Mark-to-Market Death Spirals
As housing prices began to fall after the bubble burst, additional government regulations became deadly killers. Accounting regulations adopted after the Enron fiasco required financial companies to mark the value of their assets to market. This means that companies must value their assets on their balance sheets based on the latest market indicators of what their assets could presently be sold for.

Under these rules, declining housing prices don't just reduce the value of defaulting mortgages. They reduce the value of all mortgages, because the housing collateral protecting them is now worth less. More foreclosures and home auctions depress housing prices further, further reducing the value of all mortgage related securities.

The credit agencies seeing declining capital margins then downgrade credit ratings. Declining capital and credit ratings cause stock prices to decline. Financial institutions find that they must raise more capital to meet regulatory requirements. But the reduced credit ratings make this more difficult. Companies trying to sell assets to raise capital, particularly mortgage related securities, find this drives down the value of their securities further.

Panic sets in and no one wants to buy mortgage related securities, driving their value under mark-to-market regulations down toward zero. Balance sheets under mark-to-market suddenly start to show insolvency. This downward spiral shuts down lending to these companies, so they lose all liquidity (cash on hand) needed to keep company operations going. Stockholders realizing that they will be wiped out if the companies go into bankruptcy or get taken over by the government start panic selling, even when they know the underlying business of the company is fine.

This is how with only about 5% of mortgages in default, major companies with still solid underlying business operations, like Merrill Lynch, Bear Stearns, AIG, and even Lehman Brothers, find themselves suddenly bankrupt overnight. The companies would all have survived under the accounting rules followed for decades. But under the brilliant new mark-to-market regulations, increasingly widespread panic threatens the entire economy.

A Real Economic Recovery Plan
Earlier this week, former House Speaker Newt Gingrich posted at AmericanSolutions.com, a real, comprehensive economic recovery plan that would, indeed, get America booming again. Candidates can spend the rest of the fall running on this platform:

First, Gingrich writes, "the Federal Reserve should return to protecting the dollar against inflation." Indeed, the Fed should closely follow the "price rule" for the conduct of monetary policy, which is what the Reagan supply-siders wanted in the 1980s, and got for a while. This means that the Fed would be guided in its monetary policy primarily by seeking to maintain stable prices for a basket of commodities including gold. This would eliminate inflation over time, and smooth out the roller coaster boom bust cycles we have suffered in recent years.

Second, Gingrich writes, "the Federal government should return to a fiscal policy of controlled spending." Indeed, the new President next year should call for a package of $150 billion in spending cuts for the first year, which would be the equivalent relative to the size of the budget of the Reagan 1981 budget cuts.

Gingrich also writes, "[W]e should adopt a tax code which encourages investment, savings and job and productivity growth within the world market." In fact, we should adopt an optional flat tax system which would sharply reduce marginal tax rates for all taxpayers, creating the foundation for an economic boom. We could have one flat 17% rate, or 2 rates of 10% and 25%.

Gingrich also supports personal accounts for Social Security, which could be expanded over time to replace the payroll tax for all workers with a personally owned, family wealth building accumulation of assets. This would be a revolution in the personal prosperity of working people.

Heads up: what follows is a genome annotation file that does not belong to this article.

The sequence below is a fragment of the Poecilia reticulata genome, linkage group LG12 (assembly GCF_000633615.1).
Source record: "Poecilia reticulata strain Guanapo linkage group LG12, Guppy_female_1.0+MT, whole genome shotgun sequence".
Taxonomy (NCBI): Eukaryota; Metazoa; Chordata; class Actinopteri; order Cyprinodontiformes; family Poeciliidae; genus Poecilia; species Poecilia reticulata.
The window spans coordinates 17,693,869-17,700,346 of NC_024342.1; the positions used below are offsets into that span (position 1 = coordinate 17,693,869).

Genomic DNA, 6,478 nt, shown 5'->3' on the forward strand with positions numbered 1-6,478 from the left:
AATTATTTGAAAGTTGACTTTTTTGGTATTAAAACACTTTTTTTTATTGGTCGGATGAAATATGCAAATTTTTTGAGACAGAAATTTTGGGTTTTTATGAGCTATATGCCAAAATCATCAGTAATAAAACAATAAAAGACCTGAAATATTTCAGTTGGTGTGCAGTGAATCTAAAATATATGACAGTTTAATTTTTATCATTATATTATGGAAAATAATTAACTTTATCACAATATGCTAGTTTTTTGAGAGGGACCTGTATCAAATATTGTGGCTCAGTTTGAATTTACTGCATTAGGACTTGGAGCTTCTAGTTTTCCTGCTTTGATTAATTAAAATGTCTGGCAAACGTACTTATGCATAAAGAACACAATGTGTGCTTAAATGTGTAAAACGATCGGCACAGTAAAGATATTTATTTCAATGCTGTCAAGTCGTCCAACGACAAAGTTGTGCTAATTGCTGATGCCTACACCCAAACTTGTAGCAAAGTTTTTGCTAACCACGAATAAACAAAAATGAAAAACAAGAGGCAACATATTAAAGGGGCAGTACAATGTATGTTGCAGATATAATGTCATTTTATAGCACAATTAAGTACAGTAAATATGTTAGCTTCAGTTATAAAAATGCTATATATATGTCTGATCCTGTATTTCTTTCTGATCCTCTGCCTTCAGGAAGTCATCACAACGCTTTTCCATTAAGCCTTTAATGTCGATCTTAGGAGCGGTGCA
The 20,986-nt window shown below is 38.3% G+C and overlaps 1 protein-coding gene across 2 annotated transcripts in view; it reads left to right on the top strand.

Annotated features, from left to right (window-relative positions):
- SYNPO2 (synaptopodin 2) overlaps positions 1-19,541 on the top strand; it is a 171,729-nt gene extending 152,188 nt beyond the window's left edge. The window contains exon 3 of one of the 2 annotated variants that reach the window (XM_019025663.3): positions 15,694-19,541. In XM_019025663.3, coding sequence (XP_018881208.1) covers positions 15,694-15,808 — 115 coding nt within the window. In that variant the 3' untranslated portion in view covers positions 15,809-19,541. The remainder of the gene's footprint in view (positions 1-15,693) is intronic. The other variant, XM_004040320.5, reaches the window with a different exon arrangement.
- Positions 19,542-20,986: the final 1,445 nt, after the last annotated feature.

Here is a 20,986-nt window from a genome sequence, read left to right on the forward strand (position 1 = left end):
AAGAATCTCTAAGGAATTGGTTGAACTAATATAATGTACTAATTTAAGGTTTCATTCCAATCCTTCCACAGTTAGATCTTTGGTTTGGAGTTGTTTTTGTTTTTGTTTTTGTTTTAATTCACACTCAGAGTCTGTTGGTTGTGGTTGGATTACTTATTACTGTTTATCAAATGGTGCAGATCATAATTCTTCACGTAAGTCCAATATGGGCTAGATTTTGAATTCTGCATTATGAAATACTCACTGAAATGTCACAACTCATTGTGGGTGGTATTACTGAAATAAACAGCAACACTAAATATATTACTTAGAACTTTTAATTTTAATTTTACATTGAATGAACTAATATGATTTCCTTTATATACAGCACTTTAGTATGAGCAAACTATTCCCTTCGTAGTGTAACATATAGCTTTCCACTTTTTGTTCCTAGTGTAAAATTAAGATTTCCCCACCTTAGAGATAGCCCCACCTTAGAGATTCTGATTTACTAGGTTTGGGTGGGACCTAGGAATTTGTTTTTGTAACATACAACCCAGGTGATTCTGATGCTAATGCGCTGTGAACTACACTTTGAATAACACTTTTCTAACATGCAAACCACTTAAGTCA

Of course, we should immediately end the mark-to-market accounting regulations that are creating a systemic panic in our economy. We should just reestablish the previous market value estimate rules. That would solve the short-term panic without the Paulson, $700 billion bailout package. Gingrich writes, "[I]t is pretty destructive to have artificial accounting rules ruin companies that would have otherwise survived under previous rules."

Gingrich calls as well for an "all sources, all of the above" American energy policy that "combines drilling for oil and gas, oil shale, clean coal, biofuels, flexfuel cars, wind, solar, hydrogen, and nuclear power into a deliberate strategy of creating the most abundant energy economy in the world. Gingrich writes, "The liberals in Congress have responded to the American people's anger over energy prices by trying to pass fundamentally dishonest bills which raise taxes and at the same time limit energy production while pretending to increase it. These dishonest efforts would actually make it permanently illegal to drill for oil and gas in most of the areas offshore."

Indeed, the news media should stop asking Barack Obama if his chair is comfortable and if he would like a glass of water, and ask him what his policy is to reduce gas prices. They would find he doesn't have one because he thinks high gas prices are good for the environment.

Gingrich goes on to propose reforms for health care, education, immigration, litigation costs, financial regulation, infrastructure, and other areas, all of which would further contribute to economic growth and booming prosperity for all. The plan is reminiscent of the Reagan economic recovery program in 1980, which had four components: (1) reduced taxes (2) reduced government spending (3) anti-inflation monetary policy that would restore a sound dollar and (4) regulatory reform.

This is a winning platform for this year as well.

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About the Author
Peter Ferrara is Director of Entitlement and Budget Policy at the Heartland Institute, General Counsel of the American Civil Rights Union, Senior Fellow at the National Center for Policy Analysis, and Senior Policy Advisor on Entitlements and Budget Policy at the National Tax Limitation Foundation. He served in the White House Office of Policy Development under President Reagan, and as Associate Deputy Attorney General of the United States under President George H.W. Bush.